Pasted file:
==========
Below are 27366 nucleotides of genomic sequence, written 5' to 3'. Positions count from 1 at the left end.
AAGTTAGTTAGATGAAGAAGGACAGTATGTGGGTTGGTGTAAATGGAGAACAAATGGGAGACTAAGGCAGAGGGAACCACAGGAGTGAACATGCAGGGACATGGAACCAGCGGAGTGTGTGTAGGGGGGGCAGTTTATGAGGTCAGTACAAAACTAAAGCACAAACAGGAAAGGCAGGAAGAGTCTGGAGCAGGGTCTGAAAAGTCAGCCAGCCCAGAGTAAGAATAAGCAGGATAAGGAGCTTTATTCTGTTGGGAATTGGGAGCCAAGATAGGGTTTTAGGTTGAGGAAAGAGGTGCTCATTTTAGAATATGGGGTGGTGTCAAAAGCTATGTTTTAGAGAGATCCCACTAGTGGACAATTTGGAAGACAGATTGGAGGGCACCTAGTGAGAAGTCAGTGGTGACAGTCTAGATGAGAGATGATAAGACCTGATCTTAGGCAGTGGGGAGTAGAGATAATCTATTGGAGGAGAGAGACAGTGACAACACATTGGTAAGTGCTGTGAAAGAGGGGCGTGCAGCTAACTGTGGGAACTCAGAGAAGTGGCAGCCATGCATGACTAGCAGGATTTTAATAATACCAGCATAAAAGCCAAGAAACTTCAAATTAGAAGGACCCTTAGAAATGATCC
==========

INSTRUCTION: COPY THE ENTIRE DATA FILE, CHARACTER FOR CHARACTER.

Below are 27366 nucleotides of genomic sequence, written 5' to 3'. Positions count from 1 at the left end.
AAGTTAGTTAGATGAAGAAGGACAGTATGTGGGTTGGTGTAAATGGAGAACAAATGGGAGACTAAGGCAGAGGGAACCACAGGAGTGAACATGCAGGGACATGGAACCAGCGGAGTGTGTGTAGGGGGGGCAGTTTATGAGGTCAGTACAAAACTAAAGCACAAACAGGAAAGGCAGGAAGAGTCTGGAGCAGGGTCTGAAAAGTCAGCCAGCCCAGAGTAAGAATAAGCAGGATAAGGAGCTTTATTCTGTTGGGAATTGGGAGCCAAGATAGGGTTTTAGGTTGAGGAAAGAGGTGCTCATTTTAGAATATGGGGTGGTGTCAAAAGCTATGTTTTAGAGAGATCCCACTAGTGGACAATTTGGAAGACAGATTGGAGGGCACCTAGTGAGAAGTCAGTGGTGACAGTCTAGATGAGAGATGATAAGACCTGATCTTAGGCAGTGGGGAGTAGAGATAATCTATTGGAGGAGAGAGACAGTGACAACACATTGGTAAGTGCTGTGAAAGAGGGGCGTGCAGCTAACTGTGGGAACTCAGAGAAGTGGCAGCCATGCATGACTAGCAGGATTTTAATAATACCAGCATAAAAGCCAAGAAACTTCAAATTAGAAGGACCCTTAGAAATGATCC